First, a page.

Is there a 'fill' or 'skin' command in Moi?

 From:  Michael Gibson
570.5 In reply to 570.1 
Hi, here is one way to do this part.

I'd say probably the single biggest tip for this style of thing is not to try to model little cuts in the surface in the initial surface patching phase. If there is something that looks like a sharp cut in a flowing surface, try to model the extended flowing surface in one piece first, and then use trim to do the sharp cuts after the surface is created.

Otherwise if you try to include a sharp cut curve as part of your initial skin, it interrupts the topology and it will be difficult to get a smooth surfacing result - your surface will tend to bunch up or have creases in it when your input curves have creases in it.

So a quick overview of what I did (let me know if you need more details on any particular part).

First I went to View/Image to edit the position of top background image. I zoomed in to the hood ornament and clicked and dragged on the image horizontally (make sure Straight snap is on) until it was centered better.

Then I traced some new curves to follow the outline of the hood, including the center line. You previously didn't have the centerline, but I think you'll want that so you can make sure the center of the hood is shaped so the profile is correct.

To draw the curves, I used Draw curve / Freeform / Control points. Generally this should be the tool to prefer when tracing curves to surface later. I went along and placed points to guide the curve along the bitmap contours. Most of the time you place the points pretty much right on the contour, but since the actual curve is a slight bit shrunken down from the control point "hull", sometimes you may place a point slightly off of the contour so that the curve itself will be traveling on the contour. This gets more natural after you practice it for a bit. Try to make fairly regularly spaced points. Also try not to make the points wiggle around - I mean as you trace a curve, make sure each point is progressively slightly further over, avoid having any kind of unnecessary zig-zags in the point placement, even small ones. That's important to help avoid making lumps and bumps later on.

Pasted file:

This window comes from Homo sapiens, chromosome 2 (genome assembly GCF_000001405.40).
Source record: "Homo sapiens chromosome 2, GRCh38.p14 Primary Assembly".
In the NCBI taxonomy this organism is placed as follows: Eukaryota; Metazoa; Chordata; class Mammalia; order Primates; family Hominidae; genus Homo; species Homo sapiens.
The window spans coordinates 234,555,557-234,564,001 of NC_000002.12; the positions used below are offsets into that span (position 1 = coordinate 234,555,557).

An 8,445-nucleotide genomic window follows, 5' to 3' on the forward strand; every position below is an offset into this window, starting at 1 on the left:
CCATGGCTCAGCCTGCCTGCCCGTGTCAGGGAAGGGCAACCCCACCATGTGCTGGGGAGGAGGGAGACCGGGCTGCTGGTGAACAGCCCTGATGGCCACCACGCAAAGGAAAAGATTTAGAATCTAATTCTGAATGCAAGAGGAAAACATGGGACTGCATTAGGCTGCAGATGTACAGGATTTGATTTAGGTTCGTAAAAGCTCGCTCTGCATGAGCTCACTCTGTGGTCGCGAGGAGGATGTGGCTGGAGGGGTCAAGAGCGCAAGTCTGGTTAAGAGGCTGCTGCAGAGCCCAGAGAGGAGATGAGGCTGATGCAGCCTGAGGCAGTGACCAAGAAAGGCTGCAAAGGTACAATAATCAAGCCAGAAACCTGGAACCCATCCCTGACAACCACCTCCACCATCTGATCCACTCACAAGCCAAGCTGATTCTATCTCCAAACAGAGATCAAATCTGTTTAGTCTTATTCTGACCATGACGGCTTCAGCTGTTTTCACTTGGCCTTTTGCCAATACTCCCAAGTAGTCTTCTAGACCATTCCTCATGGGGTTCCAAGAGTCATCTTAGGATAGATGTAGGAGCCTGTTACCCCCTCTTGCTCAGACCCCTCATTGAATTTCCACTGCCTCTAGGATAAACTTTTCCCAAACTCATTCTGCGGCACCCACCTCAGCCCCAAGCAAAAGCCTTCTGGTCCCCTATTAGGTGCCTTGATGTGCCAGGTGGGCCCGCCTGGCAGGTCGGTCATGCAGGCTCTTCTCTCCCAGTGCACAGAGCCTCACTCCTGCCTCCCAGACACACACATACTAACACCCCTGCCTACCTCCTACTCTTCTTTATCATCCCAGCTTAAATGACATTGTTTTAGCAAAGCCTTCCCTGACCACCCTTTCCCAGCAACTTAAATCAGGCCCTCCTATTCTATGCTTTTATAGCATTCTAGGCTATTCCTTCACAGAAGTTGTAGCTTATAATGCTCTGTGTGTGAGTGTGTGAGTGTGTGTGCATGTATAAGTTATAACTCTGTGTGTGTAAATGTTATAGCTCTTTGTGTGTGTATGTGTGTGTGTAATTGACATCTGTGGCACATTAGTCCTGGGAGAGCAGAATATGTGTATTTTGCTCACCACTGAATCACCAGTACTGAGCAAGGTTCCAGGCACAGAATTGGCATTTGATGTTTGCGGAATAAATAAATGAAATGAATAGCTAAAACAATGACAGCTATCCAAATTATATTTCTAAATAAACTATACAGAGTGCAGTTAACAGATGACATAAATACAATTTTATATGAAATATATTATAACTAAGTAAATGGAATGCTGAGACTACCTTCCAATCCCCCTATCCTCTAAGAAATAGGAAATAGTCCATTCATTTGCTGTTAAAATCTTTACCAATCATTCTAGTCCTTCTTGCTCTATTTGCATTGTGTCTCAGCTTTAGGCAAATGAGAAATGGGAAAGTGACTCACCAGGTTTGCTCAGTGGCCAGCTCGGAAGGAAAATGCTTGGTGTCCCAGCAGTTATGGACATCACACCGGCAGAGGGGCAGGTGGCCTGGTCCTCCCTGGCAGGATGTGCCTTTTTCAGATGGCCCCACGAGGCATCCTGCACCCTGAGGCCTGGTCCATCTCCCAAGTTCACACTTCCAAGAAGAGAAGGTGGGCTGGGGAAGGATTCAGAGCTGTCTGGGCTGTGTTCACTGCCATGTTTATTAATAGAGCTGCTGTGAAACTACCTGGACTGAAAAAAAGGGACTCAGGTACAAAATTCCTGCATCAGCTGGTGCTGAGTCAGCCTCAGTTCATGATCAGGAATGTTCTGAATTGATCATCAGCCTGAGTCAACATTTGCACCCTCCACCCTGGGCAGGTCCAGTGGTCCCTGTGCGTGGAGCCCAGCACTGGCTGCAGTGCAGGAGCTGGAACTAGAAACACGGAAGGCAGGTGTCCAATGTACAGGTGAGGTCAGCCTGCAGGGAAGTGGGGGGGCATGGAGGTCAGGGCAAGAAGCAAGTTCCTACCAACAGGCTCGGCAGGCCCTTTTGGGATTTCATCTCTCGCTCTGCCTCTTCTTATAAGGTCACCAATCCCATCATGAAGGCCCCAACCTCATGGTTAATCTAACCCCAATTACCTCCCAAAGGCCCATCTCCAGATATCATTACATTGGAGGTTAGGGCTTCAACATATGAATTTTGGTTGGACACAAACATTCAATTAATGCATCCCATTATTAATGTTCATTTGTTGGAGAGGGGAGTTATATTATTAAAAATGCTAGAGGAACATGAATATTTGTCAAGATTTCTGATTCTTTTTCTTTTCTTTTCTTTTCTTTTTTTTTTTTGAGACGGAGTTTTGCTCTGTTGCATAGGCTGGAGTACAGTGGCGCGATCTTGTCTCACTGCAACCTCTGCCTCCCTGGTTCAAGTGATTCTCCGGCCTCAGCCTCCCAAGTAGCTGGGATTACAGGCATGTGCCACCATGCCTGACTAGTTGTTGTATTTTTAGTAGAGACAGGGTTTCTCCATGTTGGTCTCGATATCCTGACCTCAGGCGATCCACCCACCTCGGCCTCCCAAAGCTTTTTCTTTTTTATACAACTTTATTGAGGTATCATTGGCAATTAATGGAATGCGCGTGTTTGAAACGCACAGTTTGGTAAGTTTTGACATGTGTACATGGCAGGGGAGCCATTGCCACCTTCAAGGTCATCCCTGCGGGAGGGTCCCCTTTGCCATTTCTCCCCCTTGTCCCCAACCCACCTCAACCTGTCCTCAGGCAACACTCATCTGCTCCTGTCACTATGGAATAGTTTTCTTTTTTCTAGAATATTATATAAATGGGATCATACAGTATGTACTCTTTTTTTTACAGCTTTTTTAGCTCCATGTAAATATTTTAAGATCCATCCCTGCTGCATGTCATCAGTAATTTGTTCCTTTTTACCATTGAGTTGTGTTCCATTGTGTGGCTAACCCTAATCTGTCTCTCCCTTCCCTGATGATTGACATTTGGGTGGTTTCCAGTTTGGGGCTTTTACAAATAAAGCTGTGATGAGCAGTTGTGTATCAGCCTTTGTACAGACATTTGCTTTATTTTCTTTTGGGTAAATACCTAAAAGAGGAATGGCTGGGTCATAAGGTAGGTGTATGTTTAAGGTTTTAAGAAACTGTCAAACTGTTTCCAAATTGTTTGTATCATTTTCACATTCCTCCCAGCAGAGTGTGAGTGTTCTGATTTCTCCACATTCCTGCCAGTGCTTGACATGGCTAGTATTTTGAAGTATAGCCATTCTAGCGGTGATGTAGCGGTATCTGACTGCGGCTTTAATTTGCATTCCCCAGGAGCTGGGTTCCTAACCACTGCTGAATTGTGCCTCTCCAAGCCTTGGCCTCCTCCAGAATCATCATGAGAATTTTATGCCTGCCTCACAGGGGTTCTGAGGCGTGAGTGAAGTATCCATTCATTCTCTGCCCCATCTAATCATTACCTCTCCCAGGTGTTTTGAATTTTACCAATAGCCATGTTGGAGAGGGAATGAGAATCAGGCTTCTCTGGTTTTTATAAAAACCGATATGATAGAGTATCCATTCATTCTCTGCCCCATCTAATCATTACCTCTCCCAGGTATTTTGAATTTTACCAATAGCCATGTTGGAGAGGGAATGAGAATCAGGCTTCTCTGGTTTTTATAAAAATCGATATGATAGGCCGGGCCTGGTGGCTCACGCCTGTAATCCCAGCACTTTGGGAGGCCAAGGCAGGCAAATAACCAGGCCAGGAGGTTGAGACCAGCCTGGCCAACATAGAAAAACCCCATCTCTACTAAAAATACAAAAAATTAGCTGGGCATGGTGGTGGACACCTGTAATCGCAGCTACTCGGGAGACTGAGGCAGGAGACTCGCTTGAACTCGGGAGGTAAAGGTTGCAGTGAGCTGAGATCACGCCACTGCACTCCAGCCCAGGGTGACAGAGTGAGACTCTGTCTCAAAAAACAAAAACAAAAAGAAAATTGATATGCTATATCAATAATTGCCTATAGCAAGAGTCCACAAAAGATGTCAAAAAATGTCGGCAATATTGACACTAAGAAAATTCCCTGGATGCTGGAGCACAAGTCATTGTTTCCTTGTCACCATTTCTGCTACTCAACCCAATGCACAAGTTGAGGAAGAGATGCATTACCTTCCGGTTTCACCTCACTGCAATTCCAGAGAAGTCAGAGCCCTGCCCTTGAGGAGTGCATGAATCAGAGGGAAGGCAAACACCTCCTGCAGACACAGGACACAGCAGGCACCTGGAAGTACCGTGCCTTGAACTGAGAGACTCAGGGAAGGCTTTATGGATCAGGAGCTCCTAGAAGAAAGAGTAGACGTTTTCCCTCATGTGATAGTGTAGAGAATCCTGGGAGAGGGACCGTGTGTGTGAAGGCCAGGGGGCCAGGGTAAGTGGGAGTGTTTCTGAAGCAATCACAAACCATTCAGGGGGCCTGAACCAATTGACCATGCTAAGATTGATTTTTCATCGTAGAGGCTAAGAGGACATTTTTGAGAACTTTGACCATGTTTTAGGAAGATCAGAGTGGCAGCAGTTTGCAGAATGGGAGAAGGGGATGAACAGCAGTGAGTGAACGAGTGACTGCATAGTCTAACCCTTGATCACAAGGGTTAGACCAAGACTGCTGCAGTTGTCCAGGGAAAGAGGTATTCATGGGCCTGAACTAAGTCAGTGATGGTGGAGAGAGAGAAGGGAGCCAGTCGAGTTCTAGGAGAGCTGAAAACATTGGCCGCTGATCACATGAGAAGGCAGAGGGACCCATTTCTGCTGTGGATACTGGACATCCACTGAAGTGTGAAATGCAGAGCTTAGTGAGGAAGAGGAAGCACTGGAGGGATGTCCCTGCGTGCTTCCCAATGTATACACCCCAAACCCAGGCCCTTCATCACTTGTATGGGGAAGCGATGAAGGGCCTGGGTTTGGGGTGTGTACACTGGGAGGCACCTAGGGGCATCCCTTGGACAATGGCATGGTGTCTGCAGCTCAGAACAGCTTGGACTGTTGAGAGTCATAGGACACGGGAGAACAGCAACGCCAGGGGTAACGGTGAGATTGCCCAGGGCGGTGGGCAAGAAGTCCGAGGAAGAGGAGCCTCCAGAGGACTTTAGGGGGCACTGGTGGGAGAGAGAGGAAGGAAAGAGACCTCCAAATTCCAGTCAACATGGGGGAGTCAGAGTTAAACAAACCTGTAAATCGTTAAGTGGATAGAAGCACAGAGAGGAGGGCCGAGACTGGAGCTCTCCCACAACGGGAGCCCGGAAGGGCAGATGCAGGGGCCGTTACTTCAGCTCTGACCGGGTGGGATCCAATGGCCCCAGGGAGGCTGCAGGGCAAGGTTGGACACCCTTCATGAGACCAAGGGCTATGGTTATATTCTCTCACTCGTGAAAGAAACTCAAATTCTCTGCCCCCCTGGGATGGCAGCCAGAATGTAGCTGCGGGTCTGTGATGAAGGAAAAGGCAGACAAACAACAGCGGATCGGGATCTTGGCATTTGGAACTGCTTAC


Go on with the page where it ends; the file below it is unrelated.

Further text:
Oh, also for curves you intend to mirror pay attention to the first inside point, the direction of the end point and the first inside point define the tangent direction of the end of the curve. If you want to mirror the curve later on you want it to be smooth, so that means the tangent direction should be exactly perpendicular to the mirror axis. So for instance if you are going to mirror around the Y axis, you want to make sure the first and second point of the curve are lined up right along the x axis direction.

Ok, so I did all of that in the top view to get the initial curves. Then I switched to the side view and dragged points vertically (in the z direction) to shape them from that view as well, sometimes adding some points when necessary.

The part that is a bit tricky is for the corner - instead of tracing a short, sharp curve for the corner nearby the headlights, I instead drew the curves following a kind of imaginary extension path. Otherwise this is where having a short suddenly sharp curve would make it hard to surface with a nice smooth piece.

Let's see - then I mirrored those 3 pieces over, joined the top and bottom 2 pieces into single larger curves, and then this is ready to surface. In this case it worked best to use the Network command, select all the pieces (make sure the top and bottom ones that were halves are joined into a each a single longer curve).

Then to get the corner shape, I traced that little piece in the top view, make it overshoot a bit so that it will divide the surface where it intersects, then it is not necessary to move that using the other view, just use Trim and use that as a cutting piece, and it will get projected on to the surface. (Hmmm, looking at it now from the side view, the projection straight up wasn't quite the right shape, so this would need some tweaking).

And that's how that hood was built.

You could probably get a better quality surface with some additional control over it if you also did a kind of "imaginary extension" of the center line up towards the top so that the the surface was sort of more regular around the windshield area. Right now having those shapes that go towards sharp points have some side effects on the surfacing - sort of the sharp point tries to blend together to the other curves. If you again did a more extended surface that had more of a regular end to it instead of that sharp point, it would make a more predictable and even surface, and then you would trim out the windshield part.

Hope this helps some!

- Michael